Starting a season of Orange is the New Black a week after it drops on Netflix is like traveling back in time to an indeterminate date in March 1912 and boarding the Titanic. You know bad things are going to happen — it’s just a matter of where and when.
I haven’t been spoiled on any major developments yet, but I’ve seen enough references to plot developments and general story directions to have a clue about a few very unfortunate events to come. I also know which characters will play a prominent or notable role in the season, at least to the degree that they’re worth tweeting about.
A little bit of foresight helps with an episode like “Work That Body for Me,” which bounces in manic fashion around the Litchfield women’s prison, in an effort to pick up as many of last season’s dangling plot threads as possible. For the first time in the show’s history, the new season picks up in media res, immediately after the events of last season’s closing scene, in which most of the prisoners escape through a hole in the fence and revel in a nearby lake. They didn’t say it, for fear of spoiling the moment, but even the prisoners knew the ecstasy of their brief escape couldn’t last long.
Here’s the latest installment of my new tradition: hastily assembled predictions for the winners of tonight’s Screen Actors Guild Awards, broadcast at 8pm on TNT and TBS, and streaming here. (These predictions don’t reflect my preferences, except when they do.)
In an era of Peak TV, for which we need a new and less overused buzzword, a Top 10 list for the year’s best television simply isn’t enough. What follows is a collection of good-to-great shows that, for a variety of reasons, just missed my marquee year-end list. I’ve organized this two-part guide to TV’s wide range of greatness in 2015 through the lens of one key episode per show. Some of these episodes are the best of their respective seasons. Others are the most emblematic of their respective series’ strengths. All of them are worth watching, if you’re so inclined.
(Note: I didn’t include episodes of shows that appeared in my top 10. But if I had, I’d have included the Edward Snowden interview on Last Week Tonight, the Broad City finale “St. Marks” and the Mad Men stunner “Time & Life.”)
This post took ten minutes to write. I went down this list of Emmy nominations, thought for a moment and then picked the nominee I could most easily imagine winning the award on tonight’s Andy Samberg-hosted telecast, which airs at 8pm on Fox. I didn’t double back and reconsider my choices, and I don’t apologize for any outlandish or unlikely picks. If I had to do it all over again, I might make different predictions. But I don’t, so I won’t.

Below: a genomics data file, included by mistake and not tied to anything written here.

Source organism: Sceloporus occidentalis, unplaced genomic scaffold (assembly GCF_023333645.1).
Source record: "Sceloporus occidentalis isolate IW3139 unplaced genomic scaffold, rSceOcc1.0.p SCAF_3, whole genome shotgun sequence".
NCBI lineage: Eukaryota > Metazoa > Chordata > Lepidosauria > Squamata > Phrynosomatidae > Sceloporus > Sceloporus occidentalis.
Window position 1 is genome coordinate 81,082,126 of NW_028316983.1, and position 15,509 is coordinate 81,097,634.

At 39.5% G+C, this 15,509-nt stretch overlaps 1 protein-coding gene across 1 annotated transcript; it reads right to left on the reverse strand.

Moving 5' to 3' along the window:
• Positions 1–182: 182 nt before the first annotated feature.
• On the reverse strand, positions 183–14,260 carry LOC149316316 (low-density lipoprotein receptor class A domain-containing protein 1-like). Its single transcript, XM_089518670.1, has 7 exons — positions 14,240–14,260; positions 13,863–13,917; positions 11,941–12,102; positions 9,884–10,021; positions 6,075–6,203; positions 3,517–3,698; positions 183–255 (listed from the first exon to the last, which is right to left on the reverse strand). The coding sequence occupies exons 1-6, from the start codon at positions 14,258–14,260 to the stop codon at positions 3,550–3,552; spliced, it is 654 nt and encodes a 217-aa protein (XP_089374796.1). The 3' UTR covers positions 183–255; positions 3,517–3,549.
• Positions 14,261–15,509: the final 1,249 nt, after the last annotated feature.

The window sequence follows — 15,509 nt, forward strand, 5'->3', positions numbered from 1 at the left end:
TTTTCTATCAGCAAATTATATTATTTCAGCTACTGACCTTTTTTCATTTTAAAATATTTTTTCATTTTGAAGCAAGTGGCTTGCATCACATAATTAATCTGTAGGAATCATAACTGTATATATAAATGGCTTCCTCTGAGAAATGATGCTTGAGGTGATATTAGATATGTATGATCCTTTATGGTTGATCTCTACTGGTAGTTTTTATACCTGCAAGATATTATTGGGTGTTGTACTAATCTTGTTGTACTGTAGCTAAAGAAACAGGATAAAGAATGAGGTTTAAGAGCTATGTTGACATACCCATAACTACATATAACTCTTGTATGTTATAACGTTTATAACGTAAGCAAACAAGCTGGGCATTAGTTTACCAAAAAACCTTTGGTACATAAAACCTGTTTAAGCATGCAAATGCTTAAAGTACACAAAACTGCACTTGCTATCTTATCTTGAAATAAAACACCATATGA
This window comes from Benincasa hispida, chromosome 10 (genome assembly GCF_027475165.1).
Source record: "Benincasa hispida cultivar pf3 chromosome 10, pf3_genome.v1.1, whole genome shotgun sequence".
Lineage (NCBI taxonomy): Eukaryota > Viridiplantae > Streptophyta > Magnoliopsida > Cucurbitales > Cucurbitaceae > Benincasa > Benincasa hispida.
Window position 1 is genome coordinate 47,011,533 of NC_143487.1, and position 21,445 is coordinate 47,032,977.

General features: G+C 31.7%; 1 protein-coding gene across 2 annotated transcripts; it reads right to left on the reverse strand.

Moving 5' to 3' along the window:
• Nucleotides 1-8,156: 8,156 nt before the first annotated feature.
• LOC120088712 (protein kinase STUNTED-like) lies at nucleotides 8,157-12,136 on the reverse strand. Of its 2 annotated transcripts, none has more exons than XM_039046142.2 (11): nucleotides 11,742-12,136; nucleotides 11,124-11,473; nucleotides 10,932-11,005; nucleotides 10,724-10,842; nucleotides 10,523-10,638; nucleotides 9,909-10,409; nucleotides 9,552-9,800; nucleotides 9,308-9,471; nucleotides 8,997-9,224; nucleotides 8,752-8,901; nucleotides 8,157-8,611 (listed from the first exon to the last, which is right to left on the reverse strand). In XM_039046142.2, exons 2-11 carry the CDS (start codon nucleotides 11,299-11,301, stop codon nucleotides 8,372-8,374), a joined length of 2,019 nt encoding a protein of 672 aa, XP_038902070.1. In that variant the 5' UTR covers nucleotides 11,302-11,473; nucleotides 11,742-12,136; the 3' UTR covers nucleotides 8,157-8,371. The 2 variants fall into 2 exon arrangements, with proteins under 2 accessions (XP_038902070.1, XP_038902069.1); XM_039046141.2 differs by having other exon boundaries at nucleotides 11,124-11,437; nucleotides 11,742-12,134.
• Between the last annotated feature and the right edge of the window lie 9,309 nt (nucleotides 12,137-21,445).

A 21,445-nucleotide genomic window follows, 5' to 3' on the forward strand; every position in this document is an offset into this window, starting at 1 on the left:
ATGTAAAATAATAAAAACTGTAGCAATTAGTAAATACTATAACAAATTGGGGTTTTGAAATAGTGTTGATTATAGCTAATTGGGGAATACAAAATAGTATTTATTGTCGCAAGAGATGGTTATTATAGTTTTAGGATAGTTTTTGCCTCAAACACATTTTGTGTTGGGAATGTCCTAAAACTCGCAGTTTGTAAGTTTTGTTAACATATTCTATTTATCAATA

See you back here tomorrow when we find out how well I did.
Here’s an admittedly incomplete, scattered list of shows and performances I’d love to hear on Emmy nomination morning, tomorrow at 11:30am Eastern. If it’s not on here, I either haven’t seen it, don’t like it, or like it but think it’s so likely to get a nomination that writing about it now is just superfluous.
The third season of Orange is the New Black (which arrived three hours early on Netflix tonight) opens on a sex joke – nay, several jokes about bad sex jokes. Thus begins one of the most loosely plotted episodes in the show’s history.
That’s a smart move on the part of Netflix and showrunner Jenji Kohan. The structure of a television season that unfolds weekly need not apply to a television season that’s intended for speed-consumption (I’ve been trying to purge “binge-watching” from my vocabulary, with mixed success). As soon as the first episode is finished, you can cue the second one without even lifting a finger.
It’s smart, then, for OITNB to return on an episode that immerses viewers in its richly detailed world without submerging it in a sea of intertwined plotlines just yet. And Orange, more than most shows, sustains such an approach. Seeing all of the Litchfield inmates again is like being reminded of a group of old friends you haven’t thought about in a while. For a few minutes, all you can do is think about the good times and the great one-liners. Then reality sets in, and you remember that sometimes you had issues with those friends. Or rather, that they had issues of their own.